Industry is calling for ‘real world qualified’ accounting graduates
Where is the system failing students? How best can students be prepared for the world of work?
Key points (backed by statistics) include… • Major concerns shared by eight out of 10 firms about how prepared school leavers are for employment (FSB ‘Voice of Small Business' Survey June 2012) • One in five new graduates unemployed in Q4 last year – extra skills/work experience help when trying to stand out from the crowd (Association of Accounting Technicians) • Competitive jobs market – applications to accounting and professional firms have increased by a third over the last year (High Fliers Research 2012) • Despite graduate vacancies at the leading accounting and professional services firms appearing to have peaked after three consecutive years of significant increases, they have remained among the largest recruiters of graduates in 2012 (High Fliers Research 2012: ‘The largest individual recruiters of graduates in 2012 will be PwC (1,200 vacancies), Deloitte (1,200 vacancies), the Teach First scheme (1,000 vacancies), KPMG (800 vacancies) and Ernst & Young (740 vacancies)’) • With a third of UK CFOs possessing a chartered accountancy qualification and another third a business degree, education/training that marries these two ‘seed’ qualifications is surely common-sense (Ernst & Young Finance Forte report February 2011: ‘37% of Group CFOs in UK have a chartered accountancy qualification, compared to 33% who have a business/accountancy degree, and 15% who have an MBA’)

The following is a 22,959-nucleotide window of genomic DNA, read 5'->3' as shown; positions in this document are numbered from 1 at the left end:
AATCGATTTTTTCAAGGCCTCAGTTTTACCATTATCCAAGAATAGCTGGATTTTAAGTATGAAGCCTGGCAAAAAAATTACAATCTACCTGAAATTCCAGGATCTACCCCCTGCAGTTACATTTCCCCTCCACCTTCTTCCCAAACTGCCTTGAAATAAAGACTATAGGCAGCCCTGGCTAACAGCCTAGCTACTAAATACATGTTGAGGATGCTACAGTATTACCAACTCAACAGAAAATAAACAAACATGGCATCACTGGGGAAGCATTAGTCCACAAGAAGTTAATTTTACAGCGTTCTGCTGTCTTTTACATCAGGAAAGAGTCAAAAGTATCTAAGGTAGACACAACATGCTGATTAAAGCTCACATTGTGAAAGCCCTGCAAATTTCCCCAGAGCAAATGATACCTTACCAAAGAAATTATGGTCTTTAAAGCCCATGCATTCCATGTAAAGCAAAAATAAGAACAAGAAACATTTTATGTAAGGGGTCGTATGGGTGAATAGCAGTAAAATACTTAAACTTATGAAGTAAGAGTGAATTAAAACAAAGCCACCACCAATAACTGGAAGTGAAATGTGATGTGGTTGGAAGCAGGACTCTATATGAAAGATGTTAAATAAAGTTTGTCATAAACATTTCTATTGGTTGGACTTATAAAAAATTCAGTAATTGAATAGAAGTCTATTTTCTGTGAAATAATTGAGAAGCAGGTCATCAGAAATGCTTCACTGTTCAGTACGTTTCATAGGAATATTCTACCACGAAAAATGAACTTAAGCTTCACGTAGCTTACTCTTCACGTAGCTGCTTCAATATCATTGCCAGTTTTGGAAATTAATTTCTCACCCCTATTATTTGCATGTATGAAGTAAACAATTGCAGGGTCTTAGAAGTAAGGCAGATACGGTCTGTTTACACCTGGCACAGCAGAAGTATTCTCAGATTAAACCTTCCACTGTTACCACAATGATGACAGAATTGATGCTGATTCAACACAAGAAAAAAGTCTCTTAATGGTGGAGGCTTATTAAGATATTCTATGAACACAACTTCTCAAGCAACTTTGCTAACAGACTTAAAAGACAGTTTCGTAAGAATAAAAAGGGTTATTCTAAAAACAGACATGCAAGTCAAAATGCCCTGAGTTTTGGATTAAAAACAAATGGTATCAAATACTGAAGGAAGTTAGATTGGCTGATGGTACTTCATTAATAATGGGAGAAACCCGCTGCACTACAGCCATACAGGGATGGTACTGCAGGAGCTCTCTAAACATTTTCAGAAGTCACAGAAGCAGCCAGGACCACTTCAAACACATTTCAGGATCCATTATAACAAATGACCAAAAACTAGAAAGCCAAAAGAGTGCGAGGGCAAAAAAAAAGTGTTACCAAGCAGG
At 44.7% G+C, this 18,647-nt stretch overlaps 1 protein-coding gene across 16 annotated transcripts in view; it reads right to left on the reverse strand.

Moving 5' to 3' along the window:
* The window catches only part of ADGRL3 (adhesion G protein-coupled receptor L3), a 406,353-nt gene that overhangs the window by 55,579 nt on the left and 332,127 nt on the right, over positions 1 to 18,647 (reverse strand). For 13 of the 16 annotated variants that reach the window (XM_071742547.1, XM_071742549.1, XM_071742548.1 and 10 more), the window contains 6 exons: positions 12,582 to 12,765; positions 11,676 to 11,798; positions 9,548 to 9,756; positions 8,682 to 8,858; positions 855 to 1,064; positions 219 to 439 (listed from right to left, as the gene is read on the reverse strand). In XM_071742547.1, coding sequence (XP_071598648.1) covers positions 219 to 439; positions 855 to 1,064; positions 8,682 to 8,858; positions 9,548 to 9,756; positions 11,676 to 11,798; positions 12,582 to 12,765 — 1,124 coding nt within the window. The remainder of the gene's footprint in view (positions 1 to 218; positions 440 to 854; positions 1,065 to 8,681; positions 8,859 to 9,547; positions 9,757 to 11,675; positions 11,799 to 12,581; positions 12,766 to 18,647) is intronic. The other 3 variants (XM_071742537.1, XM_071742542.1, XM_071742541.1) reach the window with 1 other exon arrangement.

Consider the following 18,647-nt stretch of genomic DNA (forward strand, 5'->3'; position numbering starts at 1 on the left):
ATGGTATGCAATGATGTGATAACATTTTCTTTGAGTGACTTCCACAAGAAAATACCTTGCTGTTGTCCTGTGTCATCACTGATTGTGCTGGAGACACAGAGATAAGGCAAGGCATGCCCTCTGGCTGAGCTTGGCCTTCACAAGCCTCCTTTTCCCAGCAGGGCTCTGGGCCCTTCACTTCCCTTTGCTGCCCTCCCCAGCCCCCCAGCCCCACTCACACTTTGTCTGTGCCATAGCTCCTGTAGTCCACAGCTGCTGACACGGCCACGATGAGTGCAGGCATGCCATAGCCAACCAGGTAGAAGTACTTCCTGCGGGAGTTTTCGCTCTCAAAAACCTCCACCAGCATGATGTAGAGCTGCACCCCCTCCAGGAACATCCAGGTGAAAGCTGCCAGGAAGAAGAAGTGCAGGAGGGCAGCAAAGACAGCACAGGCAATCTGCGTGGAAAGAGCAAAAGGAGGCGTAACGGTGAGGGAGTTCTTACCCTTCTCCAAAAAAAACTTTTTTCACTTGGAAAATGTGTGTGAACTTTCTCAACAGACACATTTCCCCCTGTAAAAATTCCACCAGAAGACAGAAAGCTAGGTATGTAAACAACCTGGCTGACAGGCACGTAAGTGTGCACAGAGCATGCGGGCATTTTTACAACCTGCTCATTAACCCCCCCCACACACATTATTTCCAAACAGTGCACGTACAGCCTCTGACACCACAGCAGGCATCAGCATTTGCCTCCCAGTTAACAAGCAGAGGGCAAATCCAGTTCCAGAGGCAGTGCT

Proposed content – outline… • Background re graduate employment – business/finance sector specific • Why it is time for accounting/finance to move beyond its one dimensional reputation – how a new generation of ‘super qualified’ graduates can help • If the world is truly being increasingly ‘run by accountants’, let us make sure they are schooled in the right way – call for action • ‘Soft skills must be integrated into accounting/finance experience – why so important • Why business-education partnership may be key to creating work-ready graduates – Birkbeck-ICAEW partnership case study • Critics say universities need to be seen as independent voices in society – that business partnership echoes the problem with economics, i.e. commercial interests create ulterior motives, stopping decision makers from being appropriately objective • Dedication to the education of working people’ has been Birkbeck’s historic mission since 1823 – then a concept so contentious founder Dr George Birkbeck was accused of 'scattering the seeds of evil' • Birkbeck is openly promoting a new course as ‘commercial’ in nature – in that the degree programme (tailored by all parties involved (academic/industry body/student/employer)) delivers a carefully predetermined skill set to graduates ensuring they finish their studies ready to thrive in specific business roles • As result, these graduates will be highly employable – surely a good thing considering the challenging employment landscape